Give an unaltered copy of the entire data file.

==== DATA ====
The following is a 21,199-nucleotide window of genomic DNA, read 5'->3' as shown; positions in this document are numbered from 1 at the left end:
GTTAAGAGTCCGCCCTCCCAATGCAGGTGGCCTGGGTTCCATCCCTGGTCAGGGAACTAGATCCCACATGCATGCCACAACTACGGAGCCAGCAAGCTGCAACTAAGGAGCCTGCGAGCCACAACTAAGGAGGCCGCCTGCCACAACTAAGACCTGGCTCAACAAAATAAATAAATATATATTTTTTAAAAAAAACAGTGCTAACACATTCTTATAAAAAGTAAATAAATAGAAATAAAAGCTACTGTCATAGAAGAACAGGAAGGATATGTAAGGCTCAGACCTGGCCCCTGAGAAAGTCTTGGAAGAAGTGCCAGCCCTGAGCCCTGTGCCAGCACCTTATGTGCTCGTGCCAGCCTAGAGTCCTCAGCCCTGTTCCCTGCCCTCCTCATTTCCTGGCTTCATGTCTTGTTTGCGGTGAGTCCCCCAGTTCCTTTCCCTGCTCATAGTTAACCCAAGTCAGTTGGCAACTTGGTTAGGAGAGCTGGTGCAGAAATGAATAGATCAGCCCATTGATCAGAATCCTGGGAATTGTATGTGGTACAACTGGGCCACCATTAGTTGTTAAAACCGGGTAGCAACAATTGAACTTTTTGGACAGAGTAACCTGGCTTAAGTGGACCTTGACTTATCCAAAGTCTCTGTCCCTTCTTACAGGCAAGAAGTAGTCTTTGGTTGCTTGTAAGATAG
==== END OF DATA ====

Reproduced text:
The following is a 21,199-nucleotide window of genomic DNA, read 5'->3' as shown; positions in this document are numbered from 1 at the left end:
GTTAAGAGTCCGCCCTCCCAATGCAGGTGGCCTGGGTTCCATCCCTGGTCAGGGAACTAGATCCCACATGCATGCCACAACTACGGAGCCAGCAAGCTGCAACTAAGGAGCCTGCGAGCCACAACTAAGGAGGCCGCCTGCCACAACTAAGACCTGGCTCAACAAAATAAATAAATATATATTTTTTAAAAAAAACAGTGCTAACACATTCTTATAAAAAGTAAATAAATAGAAATAAAAGCTACTGTCATAGAAGAACAGGAAGGATATGTAAGGCTCAGACCTGGCCCCTGAGAAAGTCTTGGAAGAAGTGCCAGCCCTGAGCCCTGTGCCAGCACCTTATGTGCTCGTGCCAGCCTAGAGTCCTCAGCCCTGTTCCCTGCCCTCCTCATTTCCTGGCTTCATGTCTTGTTTGCGGTGAGTCCCCCAGTTCCTTTCCCTGCTCATAGTTAACCCAAGTCAGTTGGCAACTTGGTTAGGAGAGCTGGTGCAGAAATGAATAGATCAGCCCATTGATCAGAATCCTGGGAATTGTATGTGGTACAACTGGGCCACCATTAGTTGTTAAAACCGGGTAGCAACAATTGAACTTTTTGGACAGAGTAACCTGGCTTAAGTGGACCTTGACTTATCCAAAGTCTCTGTCCCTTCTTACAGGCAAGAAGTAGTCTTTGGTTGCTTGTAAGATAG